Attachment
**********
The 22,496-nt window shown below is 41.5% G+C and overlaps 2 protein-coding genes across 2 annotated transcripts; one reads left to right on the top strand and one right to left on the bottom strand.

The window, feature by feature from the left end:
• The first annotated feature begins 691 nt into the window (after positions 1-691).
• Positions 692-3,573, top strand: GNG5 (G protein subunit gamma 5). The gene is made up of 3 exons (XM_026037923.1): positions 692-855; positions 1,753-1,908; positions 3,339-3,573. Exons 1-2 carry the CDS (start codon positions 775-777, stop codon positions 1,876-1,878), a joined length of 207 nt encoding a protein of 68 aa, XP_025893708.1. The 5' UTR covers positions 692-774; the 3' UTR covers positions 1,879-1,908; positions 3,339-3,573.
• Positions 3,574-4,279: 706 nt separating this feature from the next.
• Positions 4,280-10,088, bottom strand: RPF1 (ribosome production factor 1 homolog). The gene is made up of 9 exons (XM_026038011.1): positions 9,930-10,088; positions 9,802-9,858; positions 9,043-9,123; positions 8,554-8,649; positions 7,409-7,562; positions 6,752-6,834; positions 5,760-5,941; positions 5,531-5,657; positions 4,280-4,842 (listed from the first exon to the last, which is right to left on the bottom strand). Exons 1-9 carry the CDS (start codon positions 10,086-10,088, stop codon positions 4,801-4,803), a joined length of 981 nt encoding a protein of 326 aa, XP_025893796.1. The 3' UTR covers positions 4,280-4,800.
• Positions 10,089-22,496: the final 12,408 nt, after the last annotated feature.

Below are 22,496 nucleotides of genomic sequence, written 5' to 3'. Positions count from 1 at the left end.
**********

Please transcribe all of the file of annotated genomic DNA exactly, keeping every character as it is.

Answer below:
The 22,496-nt window shown below is 41.5% G+C and overlaps 2 protein-coding genes across 2 annotated transcripts; one reads left to right on the top strand and one right to left on the bottom strand.

The window, feature by feature from the left end:
• The first annotated feature begins 691 nt into the window (after positions 1-691).
• Positions 692-3,573, top strand: GNG5 (G protein subunit gamma 5). The gene is made up of 3 exons (XM_026037923.1): positions 692-855; positions 1,753-1,908; positions 3,339-3,573. Exons 1-2 carry the CDS (start codon positions 775-777, stop codon positions 1,876-1,878), a joined length of 207 nt encoding a protein of 68 aa, XP_025893708.1. The 5' UTR covers positions 692-774; the 3' UTR covers positions 1,879-1,908; positions 3,339-3,573.
• Positions 3,574-4,279: 706 nt separating this feature from the next.
• Positions 4,280-10,088, bottom strand: RPF1 (ribosome production factor 1 homolog). The gene is made up of 9 exons (XM_026038011.1): positions 9,930-10,088; positions 9,802-9,858; positions 9,043-9,123; positions 8,554-8,649; positions 7,409-7,562; positions 6,752-6,834; positions 5,760-5,941; positions 5,531-5,657; positions 4,280-4,842 (listed from the first exon to the last, which is right to left on the bottom strand). Exons 1-9 carry the CDS (start codon positions 10,086-10,088, stop codon positions 4,801-4,803), a joined length of 981 nt encoding a protein of 326 aa, XP_025893796.1. The 3' UTR covers positions 4,280-4,800.
• Positions 10,089-22,496: the final 12,408 nt, after the last annotated feature.

Below are 22,496 nucleotides of genomic sequence, written 5' to 3'. Positions count from 1 at the left end.